Vio Bank is an online bank owned by MidFirst Bank, the largest privately owned bank in the U.S. Vio offers strong interest rates for most deposits, and the bank compounds interest daily on money market balances. Vio has a strong mobile platform: their app has a 4.6 star rating on Apple.

There’s no monthly maintenance fee on the Vio Cornerstone Money Market account. Unlike some of the other accounts on this list, Vio pays the top interest rate on all balances. Read our full Vio Bank review.

Pros and cons of money market accounts

Pros

Cons

Generally better interest rates than savings accounts Typically higher balance requirements than savings accounts
Typically offers check-writingSubject to withdrawal limits
Sometimes offers ATM accessAPYs are sometimes tier-based

Money market account vs. savings account

A December 2021 MagnifyMoney survey found that just 4% of Americans keep their savings in a money market account, compared to 53% who keep that money in a savings account. Money market accounts and savings accounts are very similar, but if you’re willing to maintain a higher minimum balance, a money market account could provide you with a better interest rate.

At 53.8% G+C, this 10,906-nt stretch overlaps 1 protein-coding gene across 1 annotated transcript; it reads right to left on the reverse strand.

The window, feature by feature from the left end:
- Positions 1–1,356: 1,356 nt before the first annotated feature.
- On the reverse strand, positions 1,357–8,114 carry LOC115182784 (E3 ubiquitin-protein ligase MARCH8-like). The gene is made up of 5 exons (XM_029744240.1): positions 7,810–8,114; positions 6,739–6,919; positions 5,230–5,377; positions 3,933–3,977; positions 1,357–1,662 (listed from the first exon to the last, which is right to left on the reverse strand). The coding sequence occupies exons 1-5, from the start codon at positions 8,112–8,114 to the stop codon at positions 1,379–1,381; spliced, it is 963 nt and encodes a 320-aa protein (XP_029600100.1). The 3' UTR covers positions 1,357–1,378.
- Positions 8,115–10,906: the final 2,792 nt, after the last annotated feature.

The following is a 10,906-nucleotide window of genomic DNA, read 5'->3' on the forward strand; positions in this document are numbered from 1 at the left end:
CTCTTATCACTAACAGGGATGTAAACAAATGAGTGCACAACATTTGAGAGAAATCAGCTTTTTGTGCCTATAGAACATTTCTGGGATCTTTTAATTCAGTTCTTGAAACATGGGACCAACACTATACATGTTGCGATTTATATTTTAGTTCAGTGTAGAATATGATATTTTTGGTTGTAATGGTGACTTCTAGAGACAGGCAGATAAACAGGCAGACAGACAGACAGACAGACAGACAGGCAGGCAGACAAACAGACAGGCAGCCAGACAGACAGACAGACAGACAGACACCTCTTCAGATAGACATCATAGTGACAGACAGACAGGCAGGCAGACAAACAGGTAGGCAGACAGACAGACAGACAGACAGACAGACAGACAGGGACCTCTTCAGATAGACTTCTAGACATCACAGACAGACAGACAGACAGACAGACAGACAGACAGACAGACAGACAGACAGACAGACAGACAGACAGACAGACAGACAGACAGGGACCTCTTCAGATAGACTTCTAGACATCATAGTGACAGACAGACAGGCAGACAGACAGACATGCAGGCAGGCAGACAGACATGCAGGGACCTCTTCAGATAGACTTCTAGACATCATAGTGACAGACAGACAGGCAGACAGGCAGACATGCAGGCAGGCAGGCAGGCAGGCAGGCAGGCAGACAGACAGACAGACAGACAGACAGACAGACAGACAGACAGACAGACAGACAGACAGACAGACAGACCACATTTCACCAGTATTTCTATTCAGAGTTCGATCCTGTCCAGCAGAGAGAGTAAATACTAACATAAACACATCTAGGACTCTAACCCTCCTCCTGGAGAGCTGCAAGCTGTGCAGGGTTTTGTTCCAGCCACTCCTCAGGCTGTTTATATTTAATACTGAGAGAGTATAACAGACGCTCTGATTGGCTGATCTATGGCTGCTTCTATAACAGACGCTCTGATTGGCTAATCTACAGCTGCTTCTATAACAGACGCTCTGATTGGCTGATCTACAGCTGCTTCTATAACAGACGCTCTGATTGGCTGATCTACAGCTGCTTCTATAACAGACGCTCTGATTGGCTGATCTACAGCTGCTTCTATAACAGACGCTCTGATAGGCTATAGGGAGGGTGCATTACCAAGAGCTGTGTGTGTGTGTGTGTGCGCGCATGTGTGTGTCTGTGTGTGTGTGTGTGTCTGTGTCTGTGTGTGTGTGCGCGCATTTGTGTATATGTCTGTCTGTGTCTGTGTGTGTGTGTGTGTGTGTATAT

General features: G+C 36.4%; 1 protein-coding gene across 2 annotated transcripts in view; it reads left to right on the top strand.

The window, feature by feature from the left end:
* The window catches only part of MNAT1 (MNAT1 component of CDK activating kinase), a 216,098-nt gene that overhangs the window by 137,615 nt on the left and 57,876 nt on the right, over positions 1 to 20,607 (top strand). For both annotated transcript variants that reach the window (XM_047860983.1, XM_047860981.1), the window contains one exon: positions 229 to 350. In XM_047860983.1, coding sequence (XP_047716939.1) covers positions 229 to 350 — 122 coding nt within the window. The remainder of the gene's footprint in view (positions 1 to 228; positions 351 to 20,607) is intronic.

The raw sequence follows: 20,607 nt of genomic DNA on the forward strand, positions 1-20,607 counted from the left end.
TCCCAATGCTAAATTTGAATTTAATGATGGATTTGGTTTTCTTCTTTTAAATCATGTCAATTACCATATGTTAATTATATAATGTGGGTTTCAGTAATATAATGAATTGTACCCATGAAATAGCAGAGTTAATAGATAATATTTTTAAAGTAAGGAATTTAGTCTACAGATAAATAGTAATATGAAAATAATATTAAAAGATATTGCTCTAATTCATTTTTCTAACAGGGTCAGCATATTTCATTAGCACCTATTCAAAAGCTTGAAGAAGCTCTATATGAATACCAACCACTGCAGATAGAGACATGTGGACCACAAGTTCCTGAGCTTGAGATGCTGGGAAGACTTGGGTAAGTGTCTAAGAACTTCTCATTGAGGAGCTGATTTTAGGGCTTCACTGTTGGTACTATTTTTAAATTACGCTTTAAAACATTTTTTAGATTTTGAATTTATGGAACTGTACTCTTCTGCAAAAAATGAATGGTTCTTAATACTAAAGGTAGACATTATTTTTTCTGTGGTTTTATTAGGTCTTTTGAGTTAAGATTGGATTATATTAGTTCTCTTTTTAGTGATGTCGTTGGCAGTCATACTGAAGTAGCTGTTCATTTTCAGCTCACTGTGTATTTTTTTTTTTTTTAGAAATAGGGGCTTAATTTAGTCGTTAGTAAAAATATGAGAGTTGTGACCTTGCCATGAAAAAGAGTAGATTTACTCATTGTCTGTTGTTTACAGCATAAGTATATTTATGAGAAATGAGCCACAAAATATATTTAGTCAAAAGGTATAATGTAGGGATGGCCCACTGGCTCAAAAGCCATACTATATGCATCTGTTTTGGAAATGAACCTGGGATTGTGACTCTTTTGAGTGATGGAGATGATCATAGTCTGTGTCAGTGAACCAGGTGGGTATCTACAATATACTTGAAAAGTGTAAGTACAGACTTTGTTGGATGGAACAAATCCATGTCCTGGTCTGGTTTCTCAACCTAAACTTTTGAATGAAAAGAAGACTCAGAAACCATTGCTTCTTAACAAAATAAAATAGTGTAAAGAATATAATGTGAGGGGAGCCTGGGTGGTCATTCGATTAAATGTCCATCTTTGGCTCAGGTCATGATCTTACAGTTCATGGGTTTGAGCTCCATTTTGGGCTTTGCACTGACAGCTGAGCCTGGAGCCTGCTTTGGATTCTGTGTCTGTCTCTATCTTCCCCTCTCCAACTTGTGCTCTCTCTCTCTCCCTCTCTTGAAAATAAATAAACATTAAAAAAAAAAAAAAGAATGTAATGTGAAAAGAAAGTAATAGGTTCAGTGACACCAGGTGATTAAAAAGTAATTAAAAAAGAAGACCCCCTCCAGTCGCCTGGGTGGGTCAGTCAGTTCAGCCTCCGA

Unlike savings accounts, money market accounts allow you to write checks on the account balance and sometimes offer debit card access for ATM deposits and withdrawals. However, most people use money market accounts to hold their savings and instead use a checking account for everyday banking transactions.

Money market accounts and savings accounts are both subject to the Federal Reserve Regulation D, which restricts the amount of transactions from certain kinds of deposit accounts. While that regulation is currently waived in light of the COVID-19 pandemic, it may come back in the future, and financial institutions may still choose to enforce it in the meantime.

Money market account vs. money market fund